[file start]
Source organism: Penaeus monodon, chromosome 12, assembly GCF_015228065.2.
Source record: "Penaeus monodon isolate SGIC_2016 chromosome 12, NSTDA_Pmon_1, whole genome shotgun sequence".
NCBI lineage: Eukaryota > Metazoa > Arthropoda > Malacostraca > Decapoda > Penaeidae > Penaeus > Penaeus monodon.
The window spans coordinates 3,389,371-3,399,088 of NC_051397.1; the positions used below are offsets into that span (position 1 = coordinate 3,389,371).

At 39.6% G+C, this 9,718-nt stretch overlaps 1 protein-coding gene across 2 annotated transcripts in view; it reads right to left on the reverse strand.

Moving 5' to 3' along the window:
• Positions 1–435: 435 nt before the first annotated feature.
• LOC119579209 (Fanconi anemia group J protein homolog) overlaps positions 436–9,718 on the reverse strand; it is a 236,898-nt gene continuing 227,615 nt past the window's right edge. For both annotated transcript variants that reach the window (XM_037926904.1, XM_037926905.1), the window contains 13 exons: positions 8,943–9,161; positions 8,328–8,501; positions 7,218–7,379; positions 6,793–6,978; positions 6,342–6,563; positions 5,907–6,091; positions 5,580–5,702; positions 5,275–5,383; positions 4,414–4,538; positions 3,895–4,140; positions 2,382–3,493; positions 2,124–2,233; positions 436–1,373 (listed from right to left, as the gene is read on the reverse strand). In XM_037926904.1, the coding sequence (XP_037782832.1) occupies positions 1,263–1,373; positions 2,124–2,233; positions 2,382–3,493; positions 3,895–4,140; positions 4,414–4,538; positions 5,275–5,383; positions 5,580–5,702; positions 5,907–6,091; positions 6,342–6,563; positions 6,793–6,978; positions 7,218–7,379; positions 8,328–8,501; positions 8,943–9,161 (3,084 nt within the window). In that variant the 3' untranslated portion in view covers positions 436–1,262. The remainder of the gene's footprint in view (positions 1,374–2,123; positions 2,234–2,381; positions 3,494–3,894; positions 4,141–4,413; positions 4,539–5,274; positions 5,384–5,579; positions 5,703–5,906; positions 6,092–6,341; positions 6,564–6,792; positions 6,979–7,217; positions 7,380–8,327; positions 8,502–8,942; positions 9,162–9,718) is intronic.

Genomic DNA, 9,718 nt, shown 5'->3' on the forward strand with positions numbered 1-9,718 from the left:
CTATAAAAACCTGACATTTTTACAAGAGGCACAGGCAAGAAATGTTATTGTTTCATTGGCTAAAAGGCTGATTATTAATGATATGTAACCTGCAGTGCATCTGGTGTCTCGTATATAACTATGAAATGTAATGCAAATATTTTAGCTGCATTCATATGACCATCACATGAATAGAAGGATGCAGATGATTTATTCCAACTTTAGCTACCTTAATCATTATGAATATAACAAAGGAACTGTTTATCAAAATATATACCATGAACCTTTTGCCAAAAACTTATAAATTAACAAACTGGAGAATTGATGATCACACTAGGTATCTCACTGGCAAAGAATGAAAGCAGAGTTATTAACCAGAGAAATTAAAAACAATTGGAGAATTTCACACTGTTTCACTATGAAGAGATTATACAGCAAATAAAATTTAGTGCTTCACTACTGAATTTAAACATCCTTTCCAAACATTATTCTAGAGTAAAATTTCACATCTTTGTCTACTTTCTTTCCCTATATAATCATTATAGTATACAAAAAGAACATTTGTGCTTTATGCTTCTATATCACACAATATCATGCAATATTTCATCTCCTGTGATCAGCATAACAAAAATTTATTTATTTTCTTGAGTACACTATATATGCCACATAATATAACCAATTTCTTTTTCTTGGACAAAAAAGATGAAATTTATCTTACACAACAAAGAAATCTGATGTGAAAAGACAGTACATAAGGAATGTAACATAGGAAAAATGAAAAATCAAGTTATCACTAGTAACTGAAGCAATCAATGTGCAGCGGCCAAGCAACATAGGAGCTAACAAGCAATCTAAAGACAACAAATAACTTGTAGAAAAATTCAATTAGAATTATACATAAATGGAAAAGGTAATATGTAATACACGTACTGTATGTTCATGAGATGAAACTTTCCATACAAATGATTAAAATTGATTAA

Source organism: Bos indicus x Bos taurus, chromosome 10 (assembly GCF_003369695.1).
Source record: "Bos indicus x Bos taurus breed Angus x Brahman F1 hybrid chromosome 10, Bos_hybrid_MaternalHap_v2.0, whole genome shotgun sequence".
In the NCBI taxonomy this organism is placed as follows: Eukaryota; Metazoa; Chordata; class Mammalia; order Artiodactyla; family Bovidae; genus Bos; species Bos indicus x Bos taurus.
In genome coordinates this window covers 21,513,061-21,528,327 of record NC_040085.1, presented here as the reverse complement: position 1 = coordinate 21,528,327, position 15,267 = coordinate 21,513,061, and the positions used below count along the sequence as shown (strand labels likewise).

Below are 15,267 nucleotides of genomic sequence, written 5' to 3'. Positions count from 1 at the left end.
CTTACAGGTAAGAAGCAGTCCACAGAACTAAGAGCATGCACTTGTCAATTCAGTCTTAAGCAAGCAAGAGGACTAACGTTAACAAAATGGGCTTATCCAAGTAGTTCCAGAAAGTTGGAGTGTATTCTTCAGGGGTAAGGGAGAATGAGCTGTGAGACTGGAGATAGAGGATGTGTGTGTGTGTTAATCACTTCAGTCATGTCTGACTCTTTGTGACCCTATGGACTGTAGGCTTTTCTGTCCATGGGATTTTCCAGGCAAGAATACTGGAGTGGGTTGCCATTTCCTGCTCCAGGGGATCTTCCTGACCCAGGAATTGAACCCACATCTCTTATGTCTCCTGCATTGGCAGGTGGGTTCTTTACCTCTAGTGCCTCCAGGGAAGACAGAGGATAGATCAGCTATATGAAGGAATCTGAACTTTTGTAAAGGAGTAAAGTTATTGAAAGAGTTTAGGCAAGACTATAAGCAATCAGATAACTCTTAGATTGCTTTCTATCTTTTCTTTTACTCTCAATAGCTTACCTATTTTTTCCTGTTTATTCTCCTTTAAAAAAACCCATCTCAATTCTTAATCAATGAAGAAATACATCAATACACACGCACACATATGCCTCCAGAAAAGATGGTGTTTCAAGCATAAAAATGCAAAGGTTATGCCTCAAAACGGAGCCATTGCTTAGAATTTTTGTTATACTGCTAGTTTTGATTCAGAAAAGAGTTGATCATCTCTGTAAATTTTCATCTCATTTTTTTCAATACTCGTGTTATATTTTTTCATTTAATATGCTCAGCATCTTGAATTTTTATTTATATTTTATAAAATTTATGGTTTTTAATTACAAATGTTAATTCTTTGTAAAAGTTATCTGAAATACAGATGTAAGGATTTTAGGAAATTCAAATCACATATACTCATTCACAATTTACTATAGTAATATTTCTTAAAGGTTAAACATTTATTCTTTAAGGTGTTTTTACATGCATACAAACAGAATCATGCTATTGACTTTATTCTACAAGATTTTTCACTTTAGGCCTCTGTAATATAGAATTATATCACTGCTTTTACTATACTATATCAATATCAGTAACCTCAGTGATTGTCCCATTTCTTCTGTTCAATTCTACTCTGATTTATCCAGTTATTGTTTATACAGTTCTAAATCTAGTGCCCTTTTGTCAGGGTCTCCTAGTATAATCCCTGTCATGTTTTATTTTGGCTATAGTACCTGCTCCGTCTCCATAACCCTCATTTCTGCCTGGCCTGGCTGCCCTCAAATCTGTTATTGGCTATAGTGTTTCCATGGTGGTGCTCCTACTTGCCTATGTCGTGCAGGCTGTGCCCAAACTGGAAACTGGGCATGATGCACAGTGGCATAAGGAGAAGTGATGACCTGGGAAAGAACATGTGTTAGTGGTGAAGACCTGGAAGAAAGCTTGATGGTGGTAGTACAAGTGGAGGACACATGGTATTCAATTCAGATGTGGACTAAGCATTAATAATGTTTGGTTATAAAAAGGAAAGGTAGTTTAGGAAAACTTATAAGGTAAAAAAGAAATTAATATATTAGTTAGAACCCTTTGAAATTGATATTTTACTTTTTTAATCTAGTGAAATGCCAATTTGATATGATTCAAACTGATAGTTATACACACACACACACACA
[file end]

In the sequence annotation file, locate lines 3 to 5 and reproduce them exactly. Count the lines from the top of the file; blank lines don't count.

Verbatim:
NCBI lineage: Eukaryota > Metazoa > Arthropoda > Malacostraca > Decapoda > Penaeidae > Penaeus > Penaeus monodon.
The window spans coordinates 3,389,371-3,399,088 of NC_051397.1; the positions used below are offsets into that span (position 1 = coordinate 3,389,371).

At 39.6% G+C, this 9,718-nt stretch overlaps 1 protein-coding gene across 2 annotated transcripts in view; it reads right to left on the reverse strand.